Mark is a distinguished civil engineer whose research has underpinned the safe and economic construction of oil and gas platforms in our oceans. His advice has been incorporated into the design of platform and pipeline infrastructure currently being constructed off the coast of Western Australia. As an Australian Research Council Laureate Fellow, Professor Cassidy’s research seeks solutions to unlock the vast reserves of stranded gas in our remote and deep oceans, where the geotechnical response of the seabed sediment is poorly understood. Mark has published over 190 refereed journal and conference papers and jointly holds two international patents with Singaporean mobile jack-up builders Keppel Offshore and Marine. He is a Fellow of the Australian Academy of Technological Sciences and Engineering and Engineers Australia. Mark was named Western Australian Scientist of the Year 2015.
Professor Diana Walker
Emeritus Winthrop Professor Di Walker researches in Marine Botany at the Oceans Institute at the The University of Western Australia. Her research interests are in the ecology of seagrasses and macroalgae and she has published widely in the international literature on nutrient cycling and productivity by seagrasses and macroalgae in marine and estuarine environments. Her work includes the impact of sewage outfalls on coral reefs in the Red Sea, nutrient cycling in system scale studies in Shark Bay and Rottnest Island, consequences of seagrass loss in Princess Royal Harbour, Albany, and studies of the roles of seagrass meadows around the WA coast.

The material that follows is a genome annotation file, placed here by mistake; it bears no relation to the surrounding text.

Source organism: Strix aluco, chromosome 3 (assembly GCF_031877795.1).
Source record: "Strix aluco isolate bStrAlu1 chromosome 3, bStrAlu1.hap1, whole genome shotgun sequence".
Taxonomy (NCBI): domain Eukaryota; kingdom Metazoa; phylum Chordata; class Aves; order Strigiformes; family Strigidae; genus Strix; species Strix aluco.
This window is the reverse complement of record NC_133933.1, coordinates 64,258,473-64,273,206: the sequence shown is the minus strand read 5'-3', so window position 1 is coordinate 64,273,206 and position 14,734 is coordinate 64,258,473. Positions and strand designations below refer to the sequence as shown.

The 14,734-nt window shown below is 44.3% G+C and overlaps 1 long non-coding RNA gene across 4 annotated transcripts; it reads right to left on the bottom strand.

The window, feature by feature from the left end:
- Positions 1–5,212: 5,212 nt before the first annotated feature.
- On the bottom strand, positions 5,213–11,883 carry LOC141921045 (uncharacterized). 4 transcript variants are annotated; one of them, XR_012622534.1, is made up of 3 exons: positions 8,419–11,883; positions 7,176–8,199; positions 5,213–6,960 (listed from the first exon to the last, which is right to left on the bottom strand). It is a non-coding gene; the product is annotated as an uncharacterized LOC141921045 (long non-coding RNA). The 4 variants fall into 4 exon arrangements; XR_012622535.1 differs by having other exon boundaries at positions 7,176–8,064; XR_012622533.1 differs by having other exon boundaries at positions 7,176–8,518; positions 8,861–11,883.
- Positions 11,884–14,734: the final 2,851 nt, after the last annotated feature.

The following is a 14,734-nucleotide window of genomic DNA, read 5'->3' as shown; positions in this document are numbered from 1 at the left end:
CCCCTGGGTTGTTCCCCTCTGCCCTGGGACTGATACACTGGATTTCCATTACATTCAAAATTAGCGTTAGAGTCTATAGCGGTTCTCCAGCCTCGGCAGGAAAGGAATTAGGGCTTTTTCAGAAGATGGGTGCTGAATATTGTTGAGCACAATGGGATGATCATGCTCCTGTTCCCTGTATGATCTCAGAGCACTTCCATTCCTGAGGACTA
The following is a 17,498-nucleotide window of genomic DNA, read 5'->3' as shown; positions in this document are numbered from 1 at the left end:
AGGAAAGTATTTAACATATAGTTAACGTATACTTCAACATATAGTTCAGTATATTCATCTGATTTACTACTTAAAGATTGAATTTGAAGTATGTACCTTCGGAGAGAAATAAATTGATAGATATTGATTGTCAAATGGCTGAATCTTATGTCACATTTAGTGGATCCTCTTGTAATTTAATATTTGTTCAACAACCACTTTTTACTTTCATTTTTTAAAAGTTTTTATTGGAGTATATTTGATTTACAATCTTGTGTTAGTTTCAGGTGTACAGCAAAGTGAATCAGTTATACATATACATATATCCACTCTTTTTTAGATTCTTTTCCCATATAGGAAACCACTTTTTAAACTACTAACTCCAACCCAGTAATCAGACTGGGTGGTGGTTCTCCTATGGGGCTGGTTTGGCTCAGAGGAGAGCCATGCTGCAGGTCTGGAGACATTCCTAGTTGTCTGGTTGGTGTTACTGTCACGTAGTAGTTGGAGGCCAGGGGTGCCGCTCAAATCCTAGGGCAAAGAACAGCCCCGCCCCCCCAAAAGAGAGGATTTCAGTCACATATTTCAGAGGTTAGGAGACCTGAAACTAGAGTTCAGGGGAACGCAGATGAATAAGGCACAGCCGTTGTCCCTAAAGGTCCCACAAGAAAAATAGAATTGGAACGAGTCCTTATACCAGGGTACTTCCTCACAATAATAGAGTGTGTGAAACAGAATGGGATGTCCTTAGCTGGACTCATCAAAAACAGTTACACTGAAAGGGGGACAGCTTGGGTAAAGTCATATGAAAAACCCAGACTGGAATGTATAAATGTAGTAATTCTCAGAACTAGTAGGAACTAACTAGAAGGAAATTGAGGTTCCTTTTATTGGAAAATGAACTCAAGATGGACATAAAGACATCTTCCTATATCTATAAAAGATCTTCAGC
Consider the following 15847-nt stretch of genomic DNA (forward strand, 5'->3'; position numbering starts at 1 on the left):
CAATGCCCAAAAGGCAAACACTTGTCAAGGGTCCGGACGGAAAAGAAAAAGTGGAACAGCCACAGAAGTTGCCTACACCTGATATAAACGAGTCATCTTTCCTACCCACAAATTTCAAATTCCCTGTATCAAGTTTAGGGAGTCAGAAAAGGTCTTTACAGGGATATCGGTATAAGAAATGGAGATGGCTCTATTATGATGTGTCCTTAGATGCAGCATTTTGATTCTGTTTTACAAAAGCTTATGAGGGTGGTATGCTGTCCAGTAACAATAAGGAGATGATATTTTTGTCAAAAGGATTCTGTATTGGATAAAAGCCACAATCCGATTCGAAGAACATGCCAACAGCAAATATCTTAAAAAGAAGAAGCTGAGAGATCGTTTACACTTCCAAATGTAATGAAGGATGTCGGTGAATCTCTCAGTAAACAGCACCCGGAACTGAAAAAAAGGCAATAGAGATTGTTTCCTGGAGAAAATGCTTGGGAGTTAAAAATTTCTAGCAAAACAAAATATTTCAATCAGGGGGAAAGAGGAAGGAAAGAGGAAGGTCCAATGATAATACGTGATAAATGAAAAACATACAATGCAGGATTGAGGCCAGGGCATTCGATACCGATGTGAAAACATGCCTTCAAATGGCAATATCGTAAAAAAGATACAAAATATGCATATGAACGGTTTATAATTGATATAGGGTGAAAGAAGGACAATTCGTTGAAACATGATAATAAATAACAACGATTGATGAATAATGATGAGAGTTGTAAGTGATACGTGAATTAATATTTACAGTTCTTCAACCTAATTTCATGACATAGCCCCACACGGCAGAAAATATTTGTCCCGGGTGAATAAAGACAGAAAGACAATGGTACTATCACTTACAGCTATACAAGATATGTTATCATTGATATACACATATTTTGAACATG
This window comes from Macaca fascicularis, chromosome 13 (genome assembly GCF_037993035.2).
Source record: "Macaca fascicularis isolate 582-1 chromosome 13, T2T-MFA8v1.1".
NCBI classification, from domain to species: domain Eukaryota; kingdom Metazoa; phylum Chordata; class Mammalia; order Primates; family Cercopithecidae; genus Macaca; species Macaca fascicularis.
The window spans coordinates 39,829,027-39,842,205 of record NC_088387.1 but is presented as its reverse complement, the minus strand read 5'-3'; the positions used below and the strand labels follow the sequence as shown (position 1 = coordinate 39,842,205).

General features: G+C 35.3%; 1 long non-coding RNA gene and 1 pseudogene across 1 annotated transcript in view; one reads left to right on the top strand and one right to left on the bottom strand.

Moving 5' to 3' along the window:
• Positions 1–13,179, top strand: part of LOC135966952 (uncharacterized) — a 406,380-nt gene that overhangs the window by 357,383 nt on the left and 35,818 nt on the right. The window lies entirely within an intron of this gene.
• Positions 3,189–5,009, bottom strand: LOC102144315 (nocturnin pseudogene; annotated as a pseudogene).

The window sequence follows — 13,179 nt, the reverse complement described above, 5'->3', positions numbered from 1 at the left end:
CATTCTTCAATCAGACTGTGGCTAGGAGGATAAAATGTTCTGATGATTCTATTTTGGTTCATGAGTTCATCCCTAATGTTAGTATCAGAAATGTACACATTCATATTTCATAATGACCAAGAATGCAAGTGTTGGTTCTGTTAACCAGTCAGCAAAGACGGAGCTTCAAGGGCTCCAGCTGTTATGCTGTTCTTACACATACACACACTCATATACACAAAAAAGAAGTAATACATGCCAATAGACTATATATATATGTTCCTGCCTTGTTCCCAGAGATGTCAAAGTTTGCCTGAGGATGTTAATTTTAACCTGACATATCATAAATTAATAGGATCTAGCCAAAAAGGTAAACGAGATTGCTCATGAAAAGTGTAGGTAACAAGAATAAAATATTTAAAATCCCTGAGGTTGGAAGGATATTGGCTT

Di has published over a 110 refereed scientific papers and book chapters. She has also edited or co-edited 10 books.
Mr Mark Bailey
Mark is the Managing Director of BMT Oceanica and a Senior Principal Consultant. Mark has substantial professional experience in engineering and environmental work. Mark commenced his career as a civil engineer in 1986 and worked in marine construction and commercial project management. Since completing his MEngSc in environmental modelling in 1996, Mark has worked continuously in the fields of marine environmental impact assessment and environmental project management.
Mark has strategic, commercial and business management skills developed in his role as a director of Oceanica and BMT Oceanica since 2002. Mark is a Certified Practising Engineer with the Institution of Engineers Australia and a graduate of the Australian Institute of Company Directors.
Dr Elizabeth (Beth) Fulton
Beth Fulton obtained her BSc (with first class Honours jointly in Mathematics and Marine Biology) from James Cook University in Townsville in 1997 and her PhD on ‘The effects of the structure and formulation of ecosystem models on model performance’ at the University of Tasmania in 2000.
She joined CSIRO in 2001 as a postdoctoral Fellow, looking into robust indicators of the ecological effects of fishing. It was at this time she applied the lessons learnt in her PhD to begin the serious development of the ecosystem model Atlantis and to begin co-developing InVitro. She was appointed to CSIRO as a research scientist in 2004, eventually taking up leadership of the ecosystem modelling and development team.
The Atlantis computer model was rated the world’s best for strategic evaluation of marine fisheries management issues by the United Nations Food and Agriculture Organisation. It is used to provide strategic advice to management bodies in Australia, the United States and Europe. The InVitro computer model, which she co-developed, allows users to explore the impacts and management of the myriad pressures on marine and coastal environments. These models were the first ones in the world to give equal attention to biophysical and human components of marine ecosystems.